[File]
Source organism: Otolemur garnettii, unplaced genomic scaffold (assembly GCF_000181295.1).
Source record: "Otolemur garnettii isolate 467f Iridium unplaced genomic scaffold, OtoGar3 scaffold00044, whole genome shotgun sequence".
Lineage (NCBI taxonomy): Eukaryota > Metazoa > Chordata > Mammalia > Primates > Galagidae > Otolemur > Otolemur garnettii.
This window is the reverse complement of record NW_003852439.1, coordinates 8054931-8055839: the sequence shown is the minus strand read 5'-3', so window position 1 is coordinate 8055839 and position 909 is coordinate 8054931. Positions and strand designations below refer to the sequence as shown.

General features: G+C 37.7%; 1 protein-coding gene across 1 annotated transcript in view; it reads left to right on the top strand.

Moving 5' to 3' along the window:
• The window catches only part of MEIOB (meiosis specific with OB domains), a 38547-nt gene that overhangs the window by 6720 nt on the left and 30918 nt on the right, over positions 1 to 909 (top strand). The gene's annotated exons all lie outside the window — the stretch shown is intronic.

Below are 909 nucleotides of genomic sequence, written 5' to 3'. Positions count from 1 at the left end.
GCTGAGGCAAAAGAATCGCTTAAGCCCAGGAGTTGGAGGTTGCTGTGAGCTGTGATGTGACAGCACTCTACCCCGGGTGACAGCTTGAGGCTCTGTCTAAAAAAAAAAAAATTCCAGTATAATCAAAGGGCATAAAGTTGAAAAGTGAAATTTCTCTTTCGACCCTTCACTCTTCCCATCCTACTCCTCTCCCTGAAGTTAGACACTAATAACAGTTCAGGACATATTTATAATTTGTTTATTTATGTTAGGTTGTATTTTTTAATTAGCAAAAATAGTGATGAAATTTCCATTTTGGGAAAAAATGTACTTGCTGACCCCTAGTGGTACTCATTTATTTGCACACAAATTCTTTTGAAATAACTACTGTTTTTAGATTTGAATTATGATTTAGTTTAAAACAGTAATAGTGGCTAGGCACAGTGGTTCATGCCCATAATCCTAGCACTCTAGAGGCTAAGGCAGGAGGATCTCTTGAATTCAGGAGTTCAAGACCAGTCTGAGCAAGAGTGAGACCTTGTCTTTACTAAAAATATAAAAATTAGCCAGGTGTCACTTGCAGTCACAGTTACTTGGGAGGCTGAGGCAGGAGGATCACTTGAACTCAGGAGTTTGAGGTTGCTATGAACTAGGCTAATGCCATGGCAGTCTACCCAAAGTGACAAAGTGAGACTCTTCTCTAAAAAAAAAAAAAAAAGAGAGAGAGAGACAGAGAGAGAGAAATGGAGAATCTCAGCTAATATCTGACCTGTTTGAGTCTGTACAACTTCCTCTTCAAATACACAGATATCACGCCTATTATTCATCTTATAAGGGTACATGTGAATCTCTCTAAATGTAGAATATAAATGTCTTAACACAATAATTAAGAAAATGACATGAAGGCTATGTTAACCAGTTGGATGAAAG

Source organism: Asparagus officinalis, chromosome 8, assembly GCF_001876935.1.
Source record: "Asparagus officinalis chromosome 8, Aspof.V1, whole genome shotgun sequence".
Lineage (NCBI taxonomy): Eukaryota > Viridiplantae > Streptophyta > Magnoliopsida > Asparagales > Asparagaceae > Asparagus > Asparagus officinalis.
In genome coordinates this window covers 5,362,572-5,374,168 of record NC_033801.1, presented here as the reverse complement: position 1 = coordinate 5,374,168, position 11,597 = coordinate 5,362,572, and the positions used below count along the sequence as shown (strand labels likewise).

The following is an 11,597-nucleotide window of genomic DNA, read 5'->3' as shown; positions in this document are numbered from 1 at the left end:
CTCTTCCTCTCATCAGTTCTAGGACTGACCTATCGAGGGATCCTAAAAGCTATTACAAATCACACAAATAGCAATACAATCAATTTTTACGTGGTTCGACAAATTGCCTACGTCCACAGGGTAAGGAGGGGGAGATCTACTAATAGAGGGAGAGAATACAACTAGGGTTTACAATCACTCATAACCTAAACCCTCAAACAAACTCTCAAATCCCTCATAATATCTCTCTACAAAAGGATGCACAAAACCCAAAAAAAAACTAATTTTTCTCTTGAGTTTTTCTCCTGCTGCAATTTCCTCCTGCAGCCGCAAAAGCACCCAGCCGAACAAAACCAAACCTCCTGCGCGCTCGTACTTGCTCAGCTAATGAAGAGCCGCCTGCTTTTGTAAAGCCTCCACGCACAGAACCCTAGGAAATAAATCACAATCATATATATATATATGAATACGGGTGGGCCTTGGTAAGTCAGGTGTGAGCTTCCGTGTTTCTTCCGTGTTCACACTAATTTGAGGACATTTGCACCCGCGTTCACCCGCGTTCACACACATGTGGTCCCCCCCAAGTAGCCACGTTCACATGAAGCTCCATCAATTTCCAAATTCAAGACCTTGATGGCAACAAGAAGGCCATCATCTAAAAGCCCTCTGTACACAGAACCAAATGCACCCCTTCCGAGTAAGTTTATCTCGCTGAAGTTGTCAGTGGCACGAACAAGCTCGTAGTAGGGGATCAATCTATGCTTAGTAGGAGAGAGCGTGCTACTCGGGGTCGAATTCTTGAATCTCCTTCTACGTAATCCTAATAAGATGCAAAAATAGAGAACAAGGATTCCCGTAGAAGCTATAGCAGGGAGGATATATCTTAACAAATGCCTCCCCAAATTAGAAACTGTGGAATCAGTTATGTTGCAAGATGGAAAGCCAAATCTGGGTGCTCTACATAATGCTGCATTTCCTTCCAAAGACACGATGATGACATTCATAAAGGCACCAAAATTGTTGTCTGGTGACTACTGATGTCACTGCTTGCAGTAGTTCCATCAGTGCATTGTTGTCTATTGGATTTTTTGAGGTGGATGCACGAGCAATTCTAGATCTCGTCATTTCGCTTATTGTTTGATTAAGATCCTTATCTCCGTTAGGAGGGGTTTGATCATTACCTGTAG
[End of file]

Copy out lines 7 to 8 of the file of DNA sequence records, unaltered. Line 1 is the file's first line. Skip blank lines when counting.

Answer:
• The window catches only part of MEIOB (meiosis specific with OB domains), a 38547-nt gene that overhangs the window by 6720 nt on the left and 30918 nt on the right, over positions 1 to 909 (top strand). The gene's annotated exons all lie outside the window — the stretch shown is intronic.

Below are 909 nucleotides of genomic sequence, written 5' to 3'. Positions count from 1 at the left end.